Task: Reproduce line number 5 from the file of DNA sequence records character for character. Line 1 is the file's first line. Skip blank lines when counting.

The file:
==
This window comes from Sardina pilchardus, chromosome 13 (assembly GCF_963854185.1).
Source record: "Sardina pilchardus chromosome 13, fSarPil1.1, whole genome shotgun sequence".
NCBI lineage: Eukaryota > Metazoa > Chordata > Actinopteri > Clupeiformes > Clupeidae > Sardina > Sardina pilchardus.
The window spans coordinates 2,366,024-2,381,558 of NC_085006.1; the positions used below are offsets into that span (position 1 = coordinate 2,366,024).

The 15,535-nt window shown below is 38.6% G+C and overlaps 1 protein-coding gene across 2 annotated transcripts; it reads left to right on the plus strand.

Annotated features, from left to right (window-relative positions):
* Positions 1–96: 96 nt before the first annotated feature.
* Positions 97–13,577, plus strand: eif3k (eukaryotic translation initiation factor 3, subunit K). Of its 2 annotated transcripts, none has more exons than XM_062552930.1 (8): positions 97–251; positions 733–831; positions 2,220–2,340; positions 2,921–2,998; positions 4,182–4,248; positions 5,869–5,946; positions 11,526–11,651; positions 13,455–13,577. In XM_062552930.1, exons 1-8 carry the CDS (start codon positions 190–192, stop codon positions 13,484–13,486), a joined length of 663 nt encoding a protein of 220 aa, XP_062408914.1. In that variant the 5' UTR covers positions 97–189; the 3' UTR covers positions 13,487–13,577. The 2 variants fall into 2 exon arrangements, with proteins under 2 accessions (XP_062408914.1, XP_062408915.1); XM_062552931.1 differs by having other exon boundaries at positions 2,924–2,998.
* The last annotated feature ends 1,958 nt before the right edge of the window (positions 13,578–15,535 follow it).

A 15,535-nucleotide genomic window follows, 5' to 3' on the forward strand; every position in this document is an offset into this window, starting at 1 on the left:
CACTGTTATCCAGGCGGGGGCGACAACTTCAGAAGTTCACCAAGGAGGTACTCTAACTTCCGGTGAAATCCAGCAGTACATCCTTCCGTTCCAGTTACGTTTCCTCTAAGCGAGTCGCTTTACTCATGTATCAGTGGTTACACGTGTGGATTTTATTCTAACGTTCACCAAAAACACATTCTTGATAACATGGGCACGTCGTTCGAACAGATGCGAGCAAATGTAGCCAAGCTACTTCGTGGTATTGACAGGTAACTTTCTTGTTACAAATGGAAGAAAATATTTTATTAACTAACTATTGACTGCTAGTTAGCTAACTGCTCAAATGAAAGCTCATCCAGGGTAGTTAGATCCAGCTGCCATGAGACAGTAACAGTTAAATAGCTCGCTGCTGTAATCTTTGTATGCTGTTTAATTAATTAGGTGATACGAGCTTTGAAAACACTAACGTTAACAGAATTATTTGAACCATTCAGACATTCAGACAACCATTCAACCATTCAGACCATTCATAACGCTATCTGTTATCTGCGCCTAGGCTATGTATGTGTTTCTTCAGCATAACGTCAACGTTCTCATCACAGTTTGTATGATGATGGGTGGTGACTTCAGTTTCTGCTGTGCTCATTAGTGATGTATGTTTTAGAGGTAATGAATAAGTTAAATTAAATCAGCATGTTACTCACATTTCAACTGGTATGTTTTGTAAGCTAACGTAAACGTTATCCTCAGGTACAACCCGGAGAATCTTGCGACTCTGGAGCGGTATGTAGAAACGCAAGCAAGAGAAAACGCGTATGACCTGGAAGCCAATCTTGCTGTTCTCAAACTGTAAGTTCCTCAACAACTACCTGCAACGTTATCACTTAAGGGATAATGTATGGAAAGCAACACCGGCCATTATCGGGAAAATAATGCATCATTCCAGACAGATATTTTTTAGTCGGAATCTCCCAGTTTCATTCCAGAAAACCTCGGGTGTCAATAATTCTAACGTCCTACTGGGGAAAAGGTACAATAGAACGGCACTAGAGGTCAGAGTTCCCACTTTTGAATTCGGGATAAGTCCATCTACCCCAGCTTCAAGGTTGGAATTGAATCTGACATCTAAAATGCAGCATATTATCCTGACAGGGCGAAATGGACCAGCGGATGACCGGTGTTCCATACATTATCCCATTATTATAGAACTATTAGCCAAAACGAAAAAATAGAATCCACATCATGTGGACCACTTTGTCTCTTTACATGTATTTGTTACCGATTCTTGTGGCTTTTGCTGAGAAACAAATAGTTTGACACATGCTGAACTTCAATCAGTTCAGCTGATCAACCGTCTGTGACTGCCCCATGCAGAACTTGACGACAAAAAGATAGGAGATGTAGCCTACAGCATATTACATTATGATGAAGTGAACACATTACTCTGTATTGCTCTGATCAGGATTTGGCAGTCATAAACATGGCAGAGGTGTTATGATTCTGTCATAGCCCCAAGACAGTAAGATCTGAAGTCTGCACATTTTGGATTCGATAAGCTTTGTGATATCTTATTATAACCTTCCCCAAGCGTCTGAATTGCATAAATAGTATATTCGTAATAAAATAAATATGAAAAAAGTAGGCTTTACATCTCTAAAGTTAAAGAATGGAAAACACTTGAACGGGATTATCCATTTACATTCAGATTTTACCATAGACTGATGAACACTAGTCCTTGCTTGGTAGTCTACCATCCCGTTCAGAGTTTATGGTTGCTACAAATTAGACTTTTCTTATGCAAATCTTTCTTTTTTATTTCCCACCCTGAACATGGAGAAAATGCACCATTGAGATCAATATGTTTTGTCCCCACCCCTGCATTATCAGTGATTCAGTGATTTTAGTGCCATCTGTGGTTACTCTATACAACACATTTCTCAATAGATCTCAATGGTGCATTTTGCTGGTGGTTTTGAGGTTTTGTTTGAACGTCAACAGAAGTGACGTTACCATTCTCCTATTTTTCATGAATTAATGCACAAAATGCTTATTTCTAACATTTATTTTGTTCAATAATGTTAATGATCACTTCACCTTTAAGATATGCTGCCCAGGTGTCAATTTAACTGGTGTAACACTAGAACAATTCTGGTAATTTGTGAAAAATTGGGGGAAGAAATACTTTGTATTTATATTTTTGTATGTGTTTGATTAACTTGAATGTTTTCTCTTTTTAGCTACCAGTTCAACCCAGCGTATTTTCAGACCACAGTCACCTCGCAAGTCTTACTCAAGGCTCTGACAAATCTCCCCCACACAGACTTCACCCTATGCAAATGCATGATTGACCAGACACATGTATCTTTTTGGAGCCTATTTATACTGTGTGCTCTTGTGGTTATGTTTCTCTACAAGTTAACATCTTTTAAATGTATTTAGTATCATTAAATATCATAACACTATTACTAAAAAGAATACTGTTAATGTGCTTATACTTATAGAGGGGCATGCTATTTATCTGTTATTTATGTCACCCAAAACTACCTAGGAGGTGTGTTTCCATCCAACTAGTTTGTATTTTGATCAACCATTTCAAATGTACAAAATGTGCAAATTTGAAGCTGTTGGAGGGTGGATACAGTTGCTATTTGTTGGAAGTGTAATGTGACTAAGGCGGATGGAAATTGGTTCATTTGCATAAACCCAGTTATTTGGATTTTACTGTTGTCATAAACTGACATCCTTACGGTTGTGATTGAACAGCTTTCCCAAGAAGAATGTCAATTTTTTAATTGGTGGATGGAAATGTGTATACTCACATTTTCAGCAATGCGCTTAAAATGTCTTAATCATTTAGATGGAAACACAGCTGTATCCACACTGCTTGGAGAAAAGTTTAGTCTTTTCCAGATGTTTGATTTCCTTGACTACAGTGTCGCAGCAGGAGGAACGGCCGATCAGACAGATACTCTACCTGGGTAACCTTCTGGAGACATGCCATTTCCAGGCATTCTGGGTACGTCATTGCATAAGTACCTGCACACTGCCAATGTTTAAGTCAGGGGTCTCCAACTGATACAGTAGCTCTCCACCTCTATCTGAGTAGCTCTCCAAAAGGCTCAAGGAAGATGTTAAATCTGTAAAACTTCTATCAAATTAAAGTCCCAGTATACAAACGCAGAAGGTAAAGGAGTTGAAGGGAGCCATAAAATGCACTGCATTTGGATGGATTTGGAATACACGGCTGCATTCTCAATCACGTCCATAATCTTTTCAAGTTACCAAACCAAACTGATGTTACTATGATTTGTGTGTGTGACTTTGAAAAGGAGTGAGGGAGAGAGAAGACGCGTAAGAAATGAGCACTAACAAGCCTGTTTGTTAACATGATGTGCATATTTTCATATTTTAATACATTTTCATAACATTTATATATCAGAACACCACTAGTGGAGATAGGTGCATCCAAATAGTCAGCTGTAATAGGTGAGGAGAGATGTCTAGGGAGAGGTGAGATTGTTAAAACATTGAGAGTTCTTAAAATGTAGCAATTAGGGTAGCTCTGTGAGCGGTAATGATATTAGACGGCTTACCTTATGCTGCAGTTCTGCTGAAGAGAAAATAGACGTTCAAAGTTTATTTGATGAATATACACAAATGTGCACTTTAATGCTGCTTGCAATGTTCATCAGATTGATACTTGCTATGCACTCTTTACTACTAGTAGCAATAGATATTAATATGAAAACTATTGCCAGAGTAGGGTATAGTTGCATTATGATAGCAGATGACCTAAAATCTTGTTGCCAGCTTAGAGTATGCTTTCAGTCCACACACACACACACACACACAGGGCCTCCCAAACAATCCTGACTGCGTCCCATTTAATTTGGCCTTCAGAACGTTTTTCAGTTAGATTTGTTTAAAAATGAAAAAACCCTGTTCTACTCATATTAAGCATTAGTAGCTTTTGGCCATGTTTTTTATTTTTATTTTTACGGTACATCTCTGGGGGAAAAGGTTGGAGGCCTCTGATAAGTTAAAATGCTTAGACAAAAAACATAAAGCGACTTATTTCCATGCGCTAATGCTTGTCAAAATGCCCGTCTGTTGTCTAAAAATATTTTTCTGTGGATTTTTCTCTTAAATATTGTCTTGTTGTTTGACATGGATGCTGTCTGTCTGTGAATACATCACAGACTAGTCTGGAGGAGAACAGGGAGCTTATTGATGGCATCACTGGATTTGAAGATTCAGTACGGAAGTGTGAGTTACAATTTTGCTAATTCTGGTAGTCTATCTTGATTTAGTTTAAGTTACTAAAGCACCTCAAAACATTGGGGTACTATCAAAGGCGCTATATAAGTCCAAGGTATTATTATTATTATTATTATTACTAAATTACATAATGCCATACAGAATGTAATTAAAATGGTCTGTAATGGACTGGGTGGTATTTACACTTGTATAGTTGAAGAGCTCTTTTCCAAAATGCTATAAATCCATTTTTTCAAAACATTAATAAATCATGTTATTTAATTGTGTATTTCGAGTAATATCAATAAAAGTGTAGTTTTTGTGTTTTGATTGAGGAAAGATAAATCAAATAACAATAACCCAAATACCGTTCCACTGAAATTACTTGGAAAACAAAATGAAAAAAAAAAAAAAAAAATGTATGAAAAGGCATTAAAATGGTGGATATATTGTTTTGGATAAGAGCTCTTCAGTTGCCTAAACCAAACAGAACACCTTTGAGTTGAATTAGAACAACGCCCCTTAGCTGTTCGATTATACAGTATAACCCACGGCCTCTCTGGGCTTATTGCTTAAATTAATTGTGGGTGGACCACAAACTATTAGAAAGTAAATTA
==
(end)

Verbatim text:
The 15,535-nt window shown below is 38.6% G+C and overlaps 1 protein-coding gene across 2 annotated transcripts; it reads left to right on the plus strand.